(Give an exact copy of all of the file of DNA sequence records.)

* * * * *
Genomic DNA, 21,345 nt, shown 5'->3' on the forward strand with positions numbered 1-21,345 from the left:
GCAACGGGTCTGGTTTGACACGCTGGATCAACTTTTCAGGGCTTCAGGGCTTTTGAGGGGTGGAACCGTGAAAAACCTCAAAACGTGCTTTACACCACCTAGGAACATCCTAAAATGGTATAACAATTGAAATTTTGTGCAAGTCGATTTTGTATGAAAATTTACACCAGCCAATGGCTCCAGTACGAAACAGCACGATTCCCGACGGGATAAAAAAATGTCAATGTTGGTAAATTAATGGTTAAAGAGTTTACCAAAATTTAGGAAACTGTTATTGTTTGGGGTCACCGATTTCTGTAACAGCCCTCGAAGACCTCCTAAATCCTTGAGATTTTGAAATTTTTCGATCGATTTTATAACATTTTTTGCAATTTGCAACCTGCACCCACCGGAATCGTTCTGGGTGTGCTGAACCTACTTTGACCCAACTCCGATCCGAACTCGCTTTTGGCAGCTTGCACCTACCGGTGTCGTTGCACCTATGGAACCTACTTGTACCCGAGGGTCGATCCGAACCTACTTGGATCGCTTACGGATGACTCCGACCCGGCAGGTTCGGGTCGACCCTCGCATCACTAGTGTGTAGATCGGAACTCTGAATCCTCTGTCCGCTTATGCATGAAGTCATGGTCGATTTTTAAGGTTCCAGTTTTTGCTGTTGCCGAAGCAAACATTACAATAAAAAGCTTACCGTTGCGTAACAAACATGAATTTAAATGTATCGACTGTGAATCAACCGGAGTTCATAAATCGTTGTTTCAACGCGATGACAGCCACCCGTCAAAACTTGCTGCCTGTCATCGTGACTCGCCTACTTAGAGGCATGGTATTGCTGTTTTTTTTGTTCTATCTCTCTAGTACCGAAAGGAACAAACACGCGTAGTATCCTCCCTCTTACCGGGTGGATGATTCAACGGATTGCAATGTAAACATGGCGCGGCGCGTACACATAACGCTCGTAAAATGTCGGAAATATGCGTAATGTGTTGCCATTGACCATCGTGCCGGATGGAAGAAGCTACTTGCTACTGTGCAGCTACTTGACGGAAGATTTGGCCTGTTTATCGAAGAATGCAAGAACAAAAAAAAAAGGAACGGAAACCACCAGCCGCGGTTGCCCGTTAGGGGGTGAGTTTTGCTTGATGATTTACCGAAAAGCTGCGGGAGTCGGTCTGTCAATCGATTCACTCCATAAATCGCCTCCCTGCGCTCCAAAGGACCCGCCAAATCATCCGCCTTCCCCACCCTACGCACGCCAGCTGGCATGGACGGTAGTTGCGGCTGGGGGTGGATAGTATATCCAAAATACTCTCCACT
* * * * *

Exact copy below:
Genomic DNA, 21,345 nt, shown 5'->3' on the forward strand with positions numbered 1-21,345 from the left:
GCAACGGGTCTGGTTTGACACGCTGGATCAACTTTTCAGGGCTTCAGGGCTTTTGAGGGGTGGAACCGTGAAAAACCTCAAAACGTGCTTTACACCACCTAGGAACATCCTAAAATGGTATAACAATTGAAATTTTGTGCAAGTCGATTTTGTATGAAAATTTACACCAGCCAATGGCTCCAGTACGAAACAGCACGATTCCCGACGGGATAAAAAAATGTCAATGTTGGTAAATTAATGGTTAAAGAGTTTACCAAAATTTAGGAAACTGTTATTGTTTGGGGTCACCGATTTCTGTAACAGCCCTCGAAGACCTCCTAAATCCTTGAGATTTTGAAATTTTTCGATCGATTTTATAACATTTTTTGCAATTTGCAACCTGCACCCACCGGAATCGTTCTGGGTGTGCTGAACCTACTTTGACCCAACTCCGATCCGAACTCGCTTTTGGCAGCTTGCACCTACCGGTGTCGTTGCACCTATGGAACCTACTTGTACCCGAGGGTCGATCCGAACCTACTTGGATCGCTTACGGATGACTCCGACCCGGCAGGTTCGGGTCGACCCTCGCATCACTAGTGTGTAGATCGGAACTCTGAATCCTCTGTCCGCTTATGCATGAAGTCATGGTCGATTTTTAAGGTTCCAGTTTTTGCTGTTGCCGAAGCAAACATTACAATAAAAAGCTTACCGTTGCGTAACAAACATGAATTTAAATGTATCGACTGTGAATCAACCGGAGTTCATAAATCGTTGTTTCAACGCGATGACAGCCACCCGTCAAAACTTGCTGCCTGTCATCGTGACTCGCCTACTTAGAGGCATGGTATTGCTGTTTTTTTTGTTCTATCTCTCTAGTACCGAAAGGAACAAACACGCGTAGTATCCTCCCTCTTACCGGGTGGATGATTCAACGGATTGCAATGTAAACATGGCGCGGCGCGTACACATAACGCTCGTAAAATGTCGGAAATATGCGTAATGTGTTGCCATTGACCATCGTGCCGGATGGAAGAAGCTACTTGCTACTGTGCAGCTACTTGACGGAAGATTTGGCCTGTTTATCGAAGAATGCAAGAACAAAAAAAAAAGGAACGGAAACCACCAGCCGCGGTTGCCCGTTAGGGGGTGAGTTTTGCTTGATGATTTACCGAAAAGCTGCGGGAGTCGGTCTGTCAATCGATTCACTCCATAAATCGCCTCCCTGCGCTCCAAAGGACCCGCCAAATCATCCGCCTTCCCCACCCTACGCACGCCAGCTGGCATGGACGGTAGTTGCGGCTGGGGGTGGATAGTATATCCAAAATACTCTCCACT